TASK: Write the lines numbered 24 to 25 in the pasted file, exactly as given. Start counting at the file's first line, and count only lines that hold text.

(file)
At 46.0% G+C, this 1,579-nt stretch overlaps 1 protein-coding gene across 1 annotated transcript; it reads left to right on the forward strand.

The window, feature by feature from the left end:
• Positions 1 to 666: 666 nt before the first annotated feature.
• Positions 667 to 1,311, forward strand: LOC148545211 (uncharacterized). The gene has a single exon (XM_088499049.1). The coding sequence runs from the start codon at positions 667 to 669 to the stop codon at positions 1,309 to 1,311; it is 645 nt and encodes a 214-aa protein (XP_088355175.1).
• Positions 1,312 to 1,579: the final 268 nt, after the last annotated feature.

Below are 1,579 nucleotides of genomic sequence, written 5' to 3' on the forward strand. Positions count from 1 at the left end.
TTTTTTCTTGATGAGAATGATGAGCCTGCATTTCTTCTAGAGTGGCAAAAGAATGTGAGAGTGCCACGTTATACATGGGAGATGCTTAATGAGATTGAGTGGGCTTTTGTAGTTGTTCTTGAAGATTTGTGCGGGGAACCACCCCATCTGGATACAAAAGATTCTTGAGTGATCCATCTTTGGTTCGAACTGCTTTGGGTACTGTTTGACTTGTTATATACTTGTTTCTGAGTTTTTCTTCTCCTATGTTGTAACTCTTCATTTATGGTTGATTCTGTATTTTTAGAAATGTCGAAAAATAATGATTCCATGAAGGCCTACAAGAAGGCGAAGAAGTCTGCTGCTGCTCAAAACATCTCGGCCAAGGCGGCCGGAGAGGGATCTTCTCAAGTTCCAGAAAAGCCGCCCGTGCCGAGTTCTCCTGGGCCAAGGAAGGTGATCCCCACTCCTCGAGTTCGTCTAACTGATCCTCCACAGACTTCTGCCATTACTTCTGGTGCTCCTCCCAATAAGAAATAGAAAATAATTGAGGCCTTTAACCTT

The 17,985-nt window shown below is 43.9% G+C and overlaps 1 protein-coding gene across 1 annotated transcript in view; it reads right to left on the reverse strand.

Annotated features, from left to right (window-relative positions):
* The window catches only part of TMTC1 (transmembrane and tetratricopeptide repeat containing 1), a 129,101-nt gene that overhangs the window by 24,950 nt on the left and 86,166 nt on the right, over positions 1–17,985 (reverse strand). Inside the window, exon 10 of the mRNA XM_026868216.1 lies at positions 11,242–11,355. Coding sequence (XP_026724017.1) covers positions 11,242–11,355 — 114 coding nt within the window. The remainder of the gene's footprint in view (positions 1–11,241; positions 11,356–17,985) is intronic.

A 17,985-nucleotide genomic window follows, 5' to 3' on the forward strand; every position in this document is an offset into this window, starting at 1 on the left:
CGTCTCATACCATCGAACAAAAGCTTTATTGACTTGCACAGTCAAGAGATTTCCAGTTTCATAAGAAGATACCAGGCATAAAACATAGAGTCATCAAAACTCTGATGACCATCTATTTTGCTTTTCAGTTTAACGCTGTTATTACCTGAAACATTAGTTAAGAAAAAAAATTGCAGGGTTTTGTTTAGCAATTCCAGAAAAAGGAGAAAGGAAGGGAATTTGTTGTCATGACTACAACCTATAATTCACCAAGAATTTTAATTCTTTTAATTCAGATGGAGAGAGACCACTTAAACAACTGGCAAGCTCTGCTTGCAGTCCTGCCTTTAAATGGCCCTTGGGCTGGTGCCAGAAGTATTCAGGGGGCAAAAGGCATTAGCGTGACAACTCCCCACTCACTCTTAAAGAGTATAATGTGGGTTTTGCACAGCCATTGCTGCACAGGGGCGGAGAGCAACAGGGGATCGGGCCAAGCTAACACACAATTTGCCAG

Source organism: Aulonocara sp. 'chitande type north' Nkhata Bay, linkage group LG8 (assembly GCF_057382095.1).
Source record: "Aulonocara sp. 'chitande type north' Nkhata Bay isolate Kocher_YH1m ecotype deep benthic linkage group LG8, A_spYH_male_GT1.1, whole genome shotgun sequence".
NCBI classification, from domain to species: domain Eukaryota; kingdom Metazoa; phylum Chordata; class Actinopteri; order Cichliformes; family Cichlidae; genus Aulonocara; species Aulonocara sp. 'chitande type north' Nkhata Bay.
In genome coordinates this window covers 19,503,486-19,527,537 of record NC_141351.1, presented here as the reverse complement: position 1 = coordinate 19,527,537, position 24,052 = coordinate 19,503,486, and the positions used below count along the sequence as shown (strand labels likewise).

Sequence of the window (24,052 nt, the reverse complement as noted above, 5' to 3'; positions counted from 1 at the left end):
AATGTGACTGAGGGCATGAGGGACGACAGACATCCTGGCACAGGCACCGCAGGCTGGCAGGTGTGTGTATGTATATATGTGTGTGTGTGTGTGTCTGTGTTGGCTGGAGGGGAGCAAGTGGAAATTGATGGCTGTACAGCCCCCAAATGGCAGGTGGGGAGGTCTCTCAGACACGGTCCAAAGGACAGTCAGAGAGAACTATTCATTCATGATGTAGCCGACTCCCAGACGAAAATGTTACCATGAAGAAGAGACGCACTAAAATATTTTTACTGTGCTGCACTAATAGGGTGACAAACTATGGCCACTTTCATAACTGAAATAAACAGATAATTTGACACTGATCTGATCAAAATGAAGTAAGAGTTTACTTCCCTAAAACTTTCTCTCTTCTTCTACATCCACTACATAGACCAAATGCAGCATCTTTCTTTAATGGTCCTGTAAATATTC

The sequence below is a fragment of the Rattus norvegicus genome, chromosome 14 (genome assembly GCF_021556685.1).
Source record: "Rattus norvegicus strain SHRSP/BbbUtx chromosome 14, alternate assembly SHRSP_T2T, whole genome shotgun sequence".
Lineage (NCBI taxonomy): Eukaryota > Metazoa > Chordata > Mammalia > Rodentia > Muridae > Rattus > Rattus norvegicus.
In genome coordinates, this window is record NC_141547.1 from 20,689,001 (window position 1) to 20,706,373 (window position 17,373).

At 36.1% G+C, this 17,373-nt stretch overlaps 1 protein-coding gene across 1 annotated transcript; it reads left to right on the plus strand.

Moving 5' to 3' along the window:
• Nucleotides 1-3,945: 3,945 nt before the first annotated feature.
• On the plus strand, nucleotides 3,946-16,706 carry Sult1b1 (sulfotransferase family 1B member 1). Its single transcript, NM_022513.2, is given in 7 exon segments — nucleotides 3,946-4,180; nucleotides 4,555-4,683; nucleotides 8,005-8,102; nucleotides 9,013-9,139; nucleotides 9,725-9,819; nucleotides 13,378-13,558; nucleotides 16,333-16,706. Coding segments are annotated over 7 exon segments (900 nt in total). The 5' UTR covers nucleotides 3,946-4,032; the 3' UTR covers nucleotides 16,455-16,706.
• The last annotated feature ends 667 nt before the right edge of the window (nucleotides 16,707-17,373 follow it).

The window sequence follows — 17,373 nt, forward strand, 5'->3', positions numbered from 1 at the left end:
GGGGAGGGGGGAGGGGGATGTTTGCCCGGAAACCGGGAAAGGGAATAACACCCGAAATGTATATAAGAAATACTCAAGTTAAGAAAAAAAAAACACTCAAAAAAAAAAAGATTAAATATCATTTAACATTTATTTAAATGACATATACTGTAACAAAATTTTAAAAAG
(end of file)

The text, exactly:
Moving 5' to 3' along the window:
• Nucleotides 1-3,945: 3,945 nt before the first annotated feature.